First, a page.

I often read articles from financial gurus, such as Gail Vaz Oxlade, Dave Ramsey, and various others, who endorse budgeting by using the envelope system. For the most part, the envelope system involves using only cash, and dividing your cash into labeled envelopes according to your budget. The envelopes are assigned to typical spending areas including: groceries, gas/travel, entertainment etc.
I really like the envelope system… in theory. In practice I’ve never found the envelope system to be practical. I find myself short in one area so I slip a bit from a different envelope, and of course change almost never winds up back in the appropriate envelope. Two days I’ve failed miserably to maintain this system.
When I am being really “good” with my finances I use a modernized version of the envelope system. I purchase gift cards from the stores that I commonly buy my necessities from. I keep one for gas, groceries, entertainment, a calling card, pharmacy etc. I also keep a bit of cash on hand for incidentals. I have found this approach to be more practical. It eliminates my biggest problem of robbing Peter to pay Paul, and I also don’t need to worry about returning the change to proper envelopes. This approach also creates a mind frame of looking at these floating expenses as fixed monthly expenses. Load each card once a month with your budgeted amount. This also forces you to stay within that amount.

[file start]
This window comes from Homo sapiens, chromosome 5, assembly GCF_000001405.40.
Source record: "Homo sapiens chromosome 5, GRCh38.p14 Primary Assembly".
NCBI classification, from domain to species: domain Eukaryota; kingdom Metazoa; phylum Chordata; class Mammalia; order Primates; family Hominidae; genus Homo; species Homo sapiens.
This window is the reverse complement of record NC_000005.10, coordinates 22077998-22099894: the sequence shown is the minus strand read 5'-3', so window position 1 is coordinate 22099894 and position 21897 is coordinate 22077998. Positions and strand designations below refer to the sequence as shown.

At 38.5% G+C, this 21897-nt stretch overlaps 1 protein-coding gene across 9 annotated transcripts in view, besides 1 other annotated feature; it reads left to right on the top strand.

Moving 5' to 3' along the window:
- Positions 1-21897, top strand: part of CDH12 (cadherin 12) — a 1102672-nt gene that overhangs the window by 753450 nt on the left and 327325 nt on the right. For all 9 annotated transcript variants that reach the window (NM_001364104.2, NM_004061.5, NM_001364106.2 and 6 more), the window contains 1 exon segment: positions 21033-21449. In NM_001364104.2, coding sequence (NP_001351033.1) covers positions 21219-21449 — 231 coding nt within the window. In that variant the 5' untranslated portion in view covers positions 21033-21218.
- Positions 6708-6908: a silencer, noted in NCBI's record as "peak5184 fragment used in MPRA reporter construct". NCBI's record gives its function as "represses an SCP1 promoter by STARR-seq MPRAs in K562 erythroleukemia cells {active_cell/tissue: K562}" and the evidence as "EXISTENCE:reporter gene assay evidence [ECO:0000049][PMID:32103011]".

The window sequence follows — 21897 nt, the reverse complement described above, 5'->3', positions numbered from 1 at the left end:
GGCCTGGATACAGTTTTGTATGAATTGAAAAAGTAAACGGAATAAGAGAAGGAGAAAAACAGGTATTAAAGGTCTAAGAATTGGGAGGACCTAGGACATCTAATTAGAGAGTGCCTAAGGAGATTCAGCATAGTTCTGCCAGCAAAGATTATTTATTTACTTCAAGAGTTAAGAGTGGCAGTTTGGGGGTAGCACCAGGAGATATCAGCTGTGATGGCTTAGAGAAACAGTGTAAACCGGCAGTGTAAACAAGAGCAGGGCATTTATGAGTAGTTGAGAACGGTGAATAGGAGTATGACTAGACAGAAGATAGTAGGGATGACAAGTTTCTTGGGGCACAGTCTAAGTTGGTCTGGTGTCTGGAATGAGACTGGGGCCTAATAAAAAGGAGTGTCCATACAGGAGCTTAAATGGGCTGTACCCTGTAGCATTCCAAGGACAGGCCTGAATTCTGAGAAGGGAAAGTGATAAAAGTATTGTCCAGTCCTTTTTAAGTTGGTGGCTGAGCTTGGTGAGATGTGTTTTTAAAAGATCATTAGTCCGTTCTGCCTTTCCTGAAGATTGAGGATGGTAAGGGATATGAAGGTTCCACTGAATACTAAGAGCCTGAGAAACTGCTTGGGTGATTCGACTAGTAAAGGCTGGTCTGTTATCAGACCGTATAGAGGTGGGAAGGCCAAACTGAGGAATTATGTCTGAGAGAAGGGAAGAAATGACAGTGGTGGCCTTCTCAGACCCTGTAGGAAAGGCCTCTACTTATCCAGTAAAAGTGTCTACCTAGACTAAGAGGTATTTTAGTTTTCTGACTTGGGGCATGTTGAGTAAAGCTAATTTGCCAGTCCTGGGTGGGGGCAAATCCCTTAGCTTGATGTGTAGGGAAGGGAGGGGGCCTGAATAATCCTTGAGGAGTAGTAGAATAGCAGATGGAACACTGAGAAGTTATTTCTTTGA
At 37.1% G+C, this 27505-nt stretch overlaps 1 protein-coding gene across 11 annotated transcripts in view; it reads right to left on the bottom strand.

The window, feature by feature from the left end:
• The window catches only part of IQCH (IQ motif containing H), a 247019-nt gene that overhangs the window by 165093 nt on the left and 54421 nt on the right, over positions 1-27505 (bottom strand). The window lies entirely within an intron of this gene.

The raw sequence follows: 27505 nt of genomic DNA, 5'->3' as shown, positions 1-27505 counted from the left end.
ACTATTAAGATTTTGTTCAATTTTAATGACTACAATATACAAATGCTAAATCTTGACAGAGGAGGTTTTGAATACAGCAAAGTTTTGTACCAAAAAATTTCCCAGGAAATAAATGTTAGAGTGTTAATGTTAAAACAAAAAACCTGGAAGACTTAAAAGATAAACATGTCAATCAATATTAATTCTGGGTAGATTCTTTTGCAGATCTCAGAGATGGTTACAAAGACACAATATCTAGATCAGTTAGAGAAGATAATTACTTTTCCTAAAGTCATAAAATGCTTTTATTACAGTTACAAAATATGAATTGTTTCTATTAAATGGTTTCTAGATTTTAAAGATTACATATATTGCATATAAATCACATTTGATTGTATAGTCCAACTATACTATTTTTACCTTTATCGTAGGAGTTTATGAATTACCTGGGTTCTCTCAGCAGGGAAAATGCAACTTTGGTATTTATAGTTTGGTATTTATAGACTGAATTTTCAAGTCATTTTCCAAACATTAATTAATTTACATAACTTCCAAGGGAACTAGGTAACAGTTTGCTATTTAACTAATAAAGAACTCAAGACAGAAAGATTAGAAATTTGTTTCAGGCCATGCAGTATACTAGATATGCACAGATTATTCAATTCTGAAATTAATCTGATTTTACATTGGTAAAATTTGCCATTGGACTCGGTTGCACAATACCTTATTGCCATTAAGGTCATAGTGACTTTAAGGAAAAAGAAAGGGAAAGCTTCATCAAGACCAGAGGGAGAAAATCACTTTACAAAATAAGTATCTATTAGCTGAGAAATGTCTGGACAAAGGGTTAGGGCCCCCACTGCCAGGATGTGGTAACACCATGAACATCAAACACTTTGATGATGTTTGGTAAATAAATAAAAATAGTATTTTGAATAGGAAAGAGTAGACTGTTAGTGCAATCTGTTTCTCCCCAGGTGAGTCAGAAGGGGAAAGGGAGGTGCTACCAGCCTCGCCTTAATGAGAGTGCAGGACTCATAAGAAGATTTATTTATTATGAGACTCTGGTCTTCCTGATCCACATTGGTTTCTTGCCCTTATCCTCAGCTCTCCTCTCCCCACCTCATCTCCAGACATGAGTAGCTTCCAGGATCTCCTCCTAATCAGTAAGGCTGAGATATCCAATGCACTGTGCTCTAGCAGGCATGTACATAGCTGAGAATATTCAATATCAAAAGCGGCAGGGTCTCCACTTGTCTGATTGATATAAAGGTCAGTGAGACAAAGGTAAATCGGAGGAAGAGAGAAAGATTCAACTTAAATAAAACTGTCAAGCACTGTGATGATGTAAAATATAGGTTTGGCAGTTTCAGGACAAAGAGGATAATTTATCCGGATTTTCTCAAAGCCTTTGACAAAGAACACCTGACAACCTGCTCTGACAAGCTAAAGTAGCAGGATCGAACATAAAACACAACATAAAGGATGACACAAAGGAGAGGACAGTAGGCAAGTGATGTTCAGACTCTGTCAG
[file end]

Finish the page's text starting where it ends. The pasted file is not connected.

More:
It is important that you keep an amount of cash on hand as well for incidentals. It is important to define what this can be used for ahead of time. Can you use it if a friend unexpectedly comes from out of town and you want to go out – or is it reserved for more emergency situations such as your car won’t start and you need a cab? Having these boundaries set will cut down on frivolous use of this fund. Keep a small amount on you but leave most of it at home to cut down temptation.
This system can be very helpful when trying to stick to a budget. The most important aspects to making your budget work are foresight, will power and realistic expectations!
Just like with dieting, don’t let one mistake end your whole journey!